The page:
The ability of Joseph Muscat to determine and manipulate the national agenda has been proven less by his confirmation at the polls and more by how he has again managed to dip the PN’s tail in honey and watched the party spin.
The republic’s opposition is another constitutional institution designed to keep the government in check, which Joseph Muscat has undermined to the point of ineffectiveness.
The motivation has not changed.
The motivation of the prime minister is to clear out any obstacles in his way, allowing him a clear field in which to bustle in and do his thing.
With state institutions he used his fire and hire powers to threaten or to act, to intimidate or to execute. There is now in this country no police that would dare act on maladministration or corruption. There is no justice department to prosecute crime. There are no money-laundering investigators to clamp down on abuse.
Where he has no fire power, the Prime Minister handicapped the institutions by stripping them of any means of taking action. As Magistrates continue to be busy investigating greed and criminality in his government, he has denied them the autonomous cooperation of the police and therefore any executive arm to act on the judiciary’s findings.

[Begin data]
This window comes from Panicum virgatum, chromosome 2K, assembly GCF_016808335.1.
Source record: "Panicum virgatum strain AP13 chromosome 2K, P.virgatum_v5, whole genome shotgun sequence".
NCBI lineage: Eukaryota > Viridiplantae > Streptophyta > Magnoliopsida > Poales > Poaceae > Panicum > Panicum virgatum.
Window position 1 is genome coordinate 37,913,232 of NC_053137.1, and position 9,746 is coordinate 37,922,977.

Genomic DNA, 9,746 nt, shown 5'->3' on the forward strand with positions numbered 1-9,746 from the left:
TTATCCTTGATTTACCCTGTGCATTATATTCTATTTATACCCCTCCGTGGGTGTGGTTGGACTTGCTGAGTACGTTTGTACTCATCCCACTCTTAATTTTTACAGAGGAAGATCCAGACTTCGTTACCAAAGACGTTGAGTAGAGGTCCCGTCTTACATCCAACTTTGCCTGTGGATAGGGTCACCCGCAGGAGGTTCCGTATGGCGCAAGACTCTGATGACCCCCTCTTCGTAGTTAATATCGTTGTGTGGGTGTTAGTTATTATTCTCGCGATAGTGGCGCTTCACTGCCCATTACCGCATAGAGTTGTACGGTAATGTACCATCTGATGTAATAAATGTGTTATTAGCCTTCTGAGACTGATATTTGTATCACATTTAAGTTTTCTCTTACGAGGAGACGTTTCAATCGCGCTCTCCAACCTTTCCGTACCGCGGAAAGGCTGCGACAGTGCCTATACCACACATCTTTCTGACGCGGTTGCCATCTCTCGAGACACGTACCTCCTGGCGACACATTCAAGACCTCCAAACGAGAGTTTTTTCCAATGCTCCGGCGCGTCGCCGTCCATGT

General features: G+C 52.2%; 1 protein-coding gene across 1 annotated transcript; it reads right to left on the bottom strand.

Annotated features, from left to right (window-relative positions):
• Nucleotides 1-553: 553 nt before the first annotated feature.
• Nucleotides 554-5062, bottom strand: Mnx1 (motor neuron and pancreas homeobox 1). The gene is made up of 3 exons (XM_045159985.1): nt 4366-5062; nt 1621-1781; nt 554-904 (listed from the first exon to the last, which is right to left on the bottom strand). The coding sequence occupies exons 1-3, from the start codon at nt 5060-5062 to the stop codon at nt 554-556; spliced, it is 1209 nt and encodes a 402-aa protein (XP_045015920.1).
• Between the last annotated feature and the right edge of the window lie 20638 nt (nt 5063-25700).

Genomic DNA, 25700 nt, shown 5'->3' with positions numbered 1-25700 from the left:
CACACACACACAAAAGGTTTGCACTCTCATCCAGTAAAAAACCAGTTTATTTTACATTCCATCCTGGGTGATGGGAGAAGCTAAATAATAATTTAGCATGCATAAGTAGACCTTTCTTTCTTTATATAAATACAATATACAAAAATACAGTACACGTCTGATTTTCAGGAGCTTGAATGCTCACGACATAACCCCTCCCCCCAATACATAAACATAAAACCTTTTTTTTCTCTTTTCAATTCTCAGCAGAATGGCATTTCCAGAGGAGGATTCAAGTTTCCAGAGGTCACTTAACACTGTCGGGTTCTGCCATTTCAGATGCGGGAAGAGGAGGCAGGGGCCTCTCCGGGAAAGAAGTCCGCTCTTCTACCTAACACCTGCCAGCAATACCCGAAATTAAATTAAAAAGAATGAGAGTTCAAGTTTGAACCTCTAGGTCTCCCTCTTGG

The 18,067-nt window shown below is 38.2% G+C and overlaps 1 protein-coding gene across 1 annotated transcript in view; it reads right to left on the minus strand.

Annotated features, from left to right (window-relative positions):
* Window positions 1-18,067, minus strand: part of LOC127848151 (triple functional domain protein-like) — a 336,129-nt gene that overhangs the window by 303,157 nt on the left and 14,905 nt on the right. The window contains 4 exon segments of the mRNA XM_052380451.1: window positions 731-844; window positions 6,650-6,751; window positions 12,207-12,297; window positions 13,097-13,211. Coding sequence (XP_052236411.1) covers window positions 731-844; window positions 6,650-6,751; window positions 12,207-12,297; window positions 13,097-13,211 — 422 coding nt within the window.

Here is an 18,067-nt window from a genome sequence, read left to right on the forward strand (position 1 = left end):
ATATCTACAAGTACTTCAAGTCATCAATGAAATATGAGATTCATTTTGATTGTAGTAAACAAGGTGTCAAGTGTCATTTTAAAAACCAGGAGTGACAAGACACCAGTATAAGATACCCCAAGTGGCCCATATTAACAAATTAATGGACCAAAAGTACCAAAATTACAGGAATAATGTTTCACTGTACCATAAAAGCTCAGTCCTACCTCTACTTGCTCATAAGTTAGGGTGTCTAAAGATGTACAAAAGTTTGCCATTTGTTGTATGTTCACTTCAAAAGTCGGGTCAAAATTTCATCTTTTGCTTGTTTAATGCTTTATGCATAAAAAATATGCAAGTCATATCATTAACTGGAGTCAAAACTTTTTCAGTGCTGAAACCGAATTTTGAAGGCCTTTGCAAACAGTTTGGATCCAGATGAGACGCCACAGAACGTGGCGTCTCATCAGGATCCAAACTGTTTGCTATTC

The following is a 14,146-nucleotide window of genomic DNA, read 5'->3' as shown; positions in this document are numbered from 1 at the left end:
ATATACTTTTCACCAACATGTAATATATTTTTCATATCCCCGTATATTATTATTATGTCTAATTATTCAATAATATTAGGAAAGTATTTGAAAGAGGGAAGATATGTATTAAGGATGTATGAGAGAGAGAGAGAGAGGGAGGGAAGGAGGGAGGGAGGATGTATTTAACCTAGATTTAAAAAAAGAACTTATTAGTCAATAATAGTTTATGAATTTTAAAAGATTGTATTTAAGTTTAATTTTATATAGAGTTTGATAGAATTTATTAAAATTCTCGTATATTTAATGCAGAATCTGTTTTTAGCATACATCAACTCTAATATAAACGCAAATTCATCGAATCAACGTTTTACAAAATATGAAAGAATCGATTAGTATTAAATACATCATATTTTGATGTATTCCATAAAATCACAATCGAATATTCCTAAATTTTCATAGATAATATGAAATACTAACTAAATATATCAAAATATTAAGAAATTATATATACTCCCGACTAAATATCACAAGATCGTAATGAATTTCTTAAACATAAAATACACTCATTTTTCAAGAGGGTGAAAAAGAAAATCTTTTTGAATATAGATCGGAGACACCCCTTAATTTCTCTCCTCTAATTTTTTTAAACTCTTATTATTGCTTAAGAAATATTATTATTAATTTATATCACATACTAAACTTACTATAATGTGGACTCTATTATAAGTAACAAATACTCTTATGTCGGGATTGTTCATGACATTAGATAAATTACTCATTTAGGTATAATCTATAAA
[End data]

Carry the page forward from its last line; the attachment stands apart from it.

With the press he fought a guerrilla war, gunning down the credibility of the independent press by attributing to it partisan motivations and tying it to the sinking anvil at his rivals’ feet. In order to survive, the independent media has to cut loose on any investigation of corruption out of a combination of fear of government retribution and a public pandemic of boredom.
On the political front he neutralised the government backbench by recruiting it to government proper to ensure there is no internal political scrutiny of the government’s actions.
The last bulwark standing in his way was the PN that up to a month ago has had a long list of failings we all have relished in pointing out like the true masters of hindsight we all are but had been entirely successful at the real, core constitutional reason for the opposition’s being: opposing government.